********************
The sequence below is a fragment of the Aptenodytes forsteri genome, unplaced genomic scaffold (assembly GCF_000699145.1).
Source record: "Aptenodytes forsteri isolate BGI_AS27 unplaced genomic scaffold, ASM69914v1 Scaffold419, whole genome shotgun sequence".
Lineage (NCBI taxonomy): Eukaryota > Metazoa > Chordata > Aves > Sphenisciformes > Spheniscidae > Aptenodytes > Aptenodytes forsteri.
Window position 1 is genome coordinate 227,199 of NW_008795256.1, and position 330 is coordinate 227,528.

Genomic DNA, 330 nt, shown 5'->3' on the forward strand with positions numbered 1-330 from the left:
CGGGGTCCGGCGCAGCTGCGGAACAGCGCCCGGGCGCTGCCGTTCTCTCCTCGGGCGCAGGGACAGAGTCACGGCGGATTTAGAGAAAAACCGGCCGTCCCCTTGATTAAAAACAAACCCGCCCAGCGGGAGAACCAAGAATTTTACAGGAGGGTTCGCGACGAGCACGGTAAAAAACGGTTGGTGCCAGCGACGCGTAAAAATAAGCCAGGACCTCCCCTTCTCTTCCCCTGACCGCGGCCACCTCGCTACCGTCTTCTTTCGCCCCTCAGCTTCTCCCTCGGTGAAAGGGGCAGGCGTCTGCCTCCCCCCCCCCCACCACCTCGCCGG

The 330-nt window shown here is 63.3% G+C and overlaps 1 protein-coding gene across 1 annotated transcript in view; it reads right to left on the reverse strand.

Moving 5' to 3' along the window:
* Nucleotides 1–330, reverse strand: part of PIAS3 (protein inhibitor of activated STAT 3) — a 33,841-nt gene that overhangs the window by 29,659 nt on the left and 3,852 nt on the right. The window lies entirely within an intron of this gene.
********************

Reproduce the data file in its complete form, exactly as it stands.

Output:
The sequence below is a fragment of the Aptenodytes forsteri genome, unplaced genomic scaffold (assembly GCF_000699145.1).
Source record: "Aptenodytes forsteri isolate BGI_AS27 unplaced genomic scaffold, ASM69914v1 Scaffold419, whole genome shotgun sequence".
Lineage (NCBI taxonomy): Eukaryota > Metazoa > Chordata > Aves > Sphenisciformes > Spheniscidae > Aptenodytes > Aptenodytes forsteri.
Window position 1 is genome coordinate 227,199 of NW_008795256.1, and position 330 is coordinate 227,528.

Genomic DNA, 330 nt, shown 5'->3' on the forward strand with positions numbered 1-330 from the left:
CGGGGTCCGGCGCAGCTGCGGAACAGCGCCCGGGCGCTGCCGTTCTCTCCTCGGGCGCAGGGACAGAGTCACGGCGGATTTAGAGAAAAACCGGCCGTCCCCTTGATTAAAAACAAACCCGCCCAGCGGGAGAACCAAGAATTTTACAGGAGGGTTCGCGACGAGCACGGTAAAAAACGGTTGGTGCCAGCGACGCGTAAAAATAAGCCAGGACCTCCCCTTCTCTTCCCCTGACCGCGGCCACCTCGCTACCGTCTTCTTTCGCCCCTCAGCTTCTCCCTCGGTGAAAGGGGCAGGCGTCTGCCTCCCCCCCCCCCACCACCTCGCCGG

The 330-nt window shown here is 63.3% G+C and overlaps 1 protein-coding gene across 1 annotated transcript in view; it reads right to left on the reverse strand.

Moving 5' to 3' along the window:
* Nucleotides 1–330, reverse strand: part of PIAS3 (protein inhibitor of activated STAT 3) — a 33,841-nt gene that overhangs the window by 29,659 nt on the left and 3,852 nt on the right. The window lies entirely within an intron of this gene.